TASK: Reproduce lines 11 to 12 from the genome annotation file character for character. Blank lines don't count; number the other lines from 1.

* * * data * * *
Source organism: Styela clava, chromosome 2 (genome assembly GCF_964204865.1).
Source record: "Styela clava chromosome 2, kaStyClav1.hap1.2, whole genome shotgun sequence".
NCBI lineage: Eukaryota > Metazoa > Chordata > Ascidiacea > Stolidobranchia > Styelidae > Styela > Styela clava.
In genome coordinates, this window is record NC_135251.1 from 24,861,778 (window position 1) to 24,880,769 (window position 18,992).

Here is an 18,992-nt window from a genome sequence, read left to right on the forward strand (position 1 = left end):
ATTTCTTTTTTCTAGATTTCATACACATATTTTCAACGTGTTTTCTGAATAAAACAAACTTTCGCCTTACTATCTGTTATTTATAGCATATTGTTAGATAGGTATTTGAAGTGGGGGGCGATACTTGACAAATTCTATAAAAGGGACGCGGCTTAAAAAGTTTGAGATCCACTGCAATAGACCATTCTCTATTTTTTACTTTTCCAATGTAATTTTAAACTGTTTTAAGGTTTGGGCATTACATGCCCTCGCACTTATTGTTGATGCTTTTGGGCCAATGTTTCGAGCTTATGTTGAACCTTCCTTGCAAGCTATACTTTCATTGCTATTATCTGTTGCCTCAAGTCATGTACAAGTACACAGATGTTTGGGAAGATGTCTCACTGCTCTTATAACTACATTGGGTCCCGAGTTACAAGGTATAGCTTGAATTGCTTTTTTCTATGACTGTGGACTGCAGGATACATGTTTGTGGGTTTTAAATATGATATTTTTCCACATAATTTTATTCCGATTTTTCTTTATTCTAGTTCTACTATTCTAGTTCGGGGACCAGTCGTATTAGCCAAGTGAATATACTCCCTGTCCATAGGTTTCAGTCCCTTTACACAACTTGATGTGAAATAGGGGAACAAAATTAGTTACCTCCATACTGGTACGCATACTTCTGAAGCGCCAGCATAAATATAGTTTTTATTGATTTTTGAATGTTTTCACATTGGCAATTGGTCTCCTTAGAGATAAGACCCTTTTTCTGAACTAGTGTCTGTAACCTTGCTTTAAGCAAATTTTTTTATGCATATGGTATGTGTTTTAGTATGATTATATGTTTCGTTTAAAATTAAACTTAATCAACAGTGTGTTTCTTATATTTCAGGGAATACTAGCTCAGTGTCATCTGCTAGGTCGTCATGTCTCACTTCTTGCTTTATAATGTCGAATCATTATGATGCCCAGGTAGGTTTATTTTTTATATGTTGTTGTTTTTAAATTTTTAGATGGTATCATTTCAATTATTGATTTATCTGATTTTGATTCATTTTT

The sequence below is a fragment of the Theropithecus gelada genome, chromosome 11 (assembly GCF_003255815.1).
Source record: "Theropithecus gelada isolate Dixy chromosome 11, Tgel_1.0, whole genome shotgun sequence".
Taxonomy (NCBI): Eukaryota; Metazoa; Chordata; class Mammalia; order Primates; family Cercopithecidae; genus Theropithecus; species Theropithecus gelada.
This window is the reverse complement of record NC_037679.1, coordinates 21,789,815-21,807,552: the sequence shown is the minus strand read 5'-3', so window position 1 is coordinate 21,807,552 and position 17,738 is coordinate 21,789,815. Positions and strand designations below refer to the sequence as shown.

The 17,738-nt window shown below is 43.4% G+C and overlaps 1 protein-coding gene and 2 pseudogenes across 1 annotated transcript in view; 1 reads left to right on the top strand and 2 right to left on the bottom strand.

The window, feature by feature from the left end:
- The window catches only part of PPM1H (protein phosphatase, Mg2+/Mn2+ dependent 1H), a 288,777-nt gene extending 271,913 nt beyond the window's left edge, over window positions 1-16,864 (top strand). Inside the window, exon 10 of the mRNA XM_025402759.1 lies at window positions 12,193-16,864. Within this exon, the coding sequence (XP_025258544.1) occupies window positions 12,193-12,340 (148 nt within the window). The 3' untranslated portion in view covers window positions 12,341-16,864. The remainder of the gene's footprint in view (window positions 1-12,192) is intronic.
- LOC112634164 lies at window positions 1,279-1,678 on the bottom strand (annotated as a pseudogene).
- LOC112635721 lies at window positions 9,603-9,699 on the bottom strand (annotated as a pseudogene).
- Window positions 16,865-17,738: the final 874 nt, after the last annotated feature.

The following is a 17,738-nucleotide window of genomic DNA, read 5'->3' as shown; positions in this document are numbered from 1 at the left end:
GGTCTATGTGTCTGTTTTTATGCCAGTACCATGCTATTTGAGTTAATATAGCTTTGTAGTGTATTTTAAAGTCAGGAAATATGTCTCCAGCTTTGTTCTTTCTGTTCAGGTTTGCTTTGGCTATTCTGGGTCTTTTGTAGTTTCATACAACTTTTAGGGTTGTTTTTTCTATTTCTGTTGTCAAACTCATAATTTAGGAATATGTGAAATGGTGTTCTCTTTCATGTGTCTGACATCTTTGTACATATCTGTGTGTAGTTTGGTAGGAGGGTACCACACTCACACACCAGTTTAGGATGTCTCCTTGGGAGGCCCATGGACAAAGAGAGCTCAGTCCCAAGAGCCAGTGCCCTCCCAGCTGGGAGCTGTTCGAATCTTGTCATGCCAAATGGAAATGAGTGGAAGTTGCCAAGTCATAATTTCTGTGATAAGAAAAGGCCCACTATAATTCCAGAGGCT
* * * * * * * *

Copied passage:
The 17,738-nt window shown below is 43.4% G+C and overlaps 1 protein-coding gene and 2 pseudogenes across 1 annotated transcript in view; 1 reads left to right on the top strand and 2 right to left on the bottom strand.

The window, feature by feature from the left end: